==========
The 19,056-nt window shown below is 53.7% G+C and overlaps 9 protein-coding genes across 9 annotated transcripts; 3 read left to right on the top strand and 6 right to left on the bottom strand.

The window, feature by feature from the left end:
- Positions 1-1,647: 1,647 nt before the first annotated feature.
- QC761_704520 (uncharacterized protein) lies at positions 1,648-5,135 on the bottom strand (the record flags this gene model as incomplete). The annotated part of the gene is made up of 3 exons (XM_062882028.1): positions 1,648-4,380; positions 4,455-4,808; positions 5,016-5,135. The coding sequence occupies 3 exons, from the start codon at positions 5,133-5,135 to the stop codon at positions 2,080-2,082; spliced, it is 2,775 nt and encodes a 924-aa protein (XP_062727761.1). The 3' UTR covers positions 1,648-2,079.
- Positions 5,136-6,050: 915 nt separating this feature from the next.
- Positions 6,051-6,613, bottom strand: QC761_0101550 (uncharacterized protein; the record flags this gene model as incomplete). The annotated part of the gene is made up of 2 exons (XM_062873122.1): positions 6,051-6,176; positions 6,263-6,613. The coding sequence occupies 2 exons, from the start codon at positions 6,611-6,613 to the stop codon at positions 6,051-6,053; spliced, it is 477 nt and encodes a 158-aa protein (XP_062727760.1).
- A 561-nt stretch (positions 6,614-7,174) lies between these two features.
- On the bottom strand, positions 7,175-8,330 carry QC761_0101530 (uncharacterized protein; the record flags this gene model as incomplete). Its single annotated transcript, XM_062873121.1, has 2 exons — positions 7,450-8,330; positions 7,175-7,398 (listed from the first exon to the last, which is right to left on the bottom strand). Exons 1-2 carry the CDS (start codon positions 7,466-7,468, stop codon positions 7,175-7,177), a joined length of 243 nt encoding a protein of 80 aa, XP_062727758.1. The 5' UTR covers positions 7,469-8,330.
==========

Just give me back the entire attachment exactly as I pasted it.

The 19,056-nt window shown below is 53.7% G+C and overlaps 9 protein-coding genes across 9 annotated transcripts; 3 read left to right on the top strand and 6 right to left on the bottom strand.

The window, feature by feature from the left end:
- Positions 1-1,647: 1,647 nt before the first annotated feature.
- QC761_704520 (uncharacterized protein) lies at positions 1,648-5,135 on the bottom strand (the record flags this gene model as incomplete). The annotated part of the gene is made up of 3 exons (XM_062882028.1): positions 1,648-4,380; positions 4,455-4,808; positions 5,016-5,135. The coding sequence occupies 3 exons, from the start codon at positions 5,133-5,135 to the stop codon at positions 2,080-2,082; spliced, it is 2,775 nt and encodes a 924-aa protein (XP_062727761.1). The 3' UTR covers positions 1,648-2,079.
- Positions 5,136-6,050: 915 nt separating this feature from the next.
- Positions 6,051-6,613, bottom strand: QC761_0101550 (uncharacterized protein; the record flags this gene model as incomplete). The annotated part of the gene is made up of 2 exons (XM_062873122.1): positions 6,051-6,176; positions 6,263-6,613. The coding sequence occupies 2 exons, from the start codon at positions 6,611-6,613 to the stop codon at positions 6,051-6,053; spliced, it is 477 nt and encodes a 158-aa protein (XP_062727760.1).
- A 561-nt stretch (positions 6,614-7,174) lies between these two features.
- On the bottom strand, positions 7,175-8,330 carry QC761_0101530 (uncharacterized protein; the record flags this gene model as incomplete). Its single annotated transcript, XM_062873121.1, has 2 exons — positions 7,450-8,330; positions 7,175-7,398 (listed from the first exon to the last, which is right to left on the bottom strand). Exons 1-2 carry the CDS (start codon positions 7,466-7,468, stop codon positions 7,175-7,177), a joined length of 243 nt encoding a protein of 80 aa, XP_062727758.1. The 5' UTR covers positions 7,469-8,330.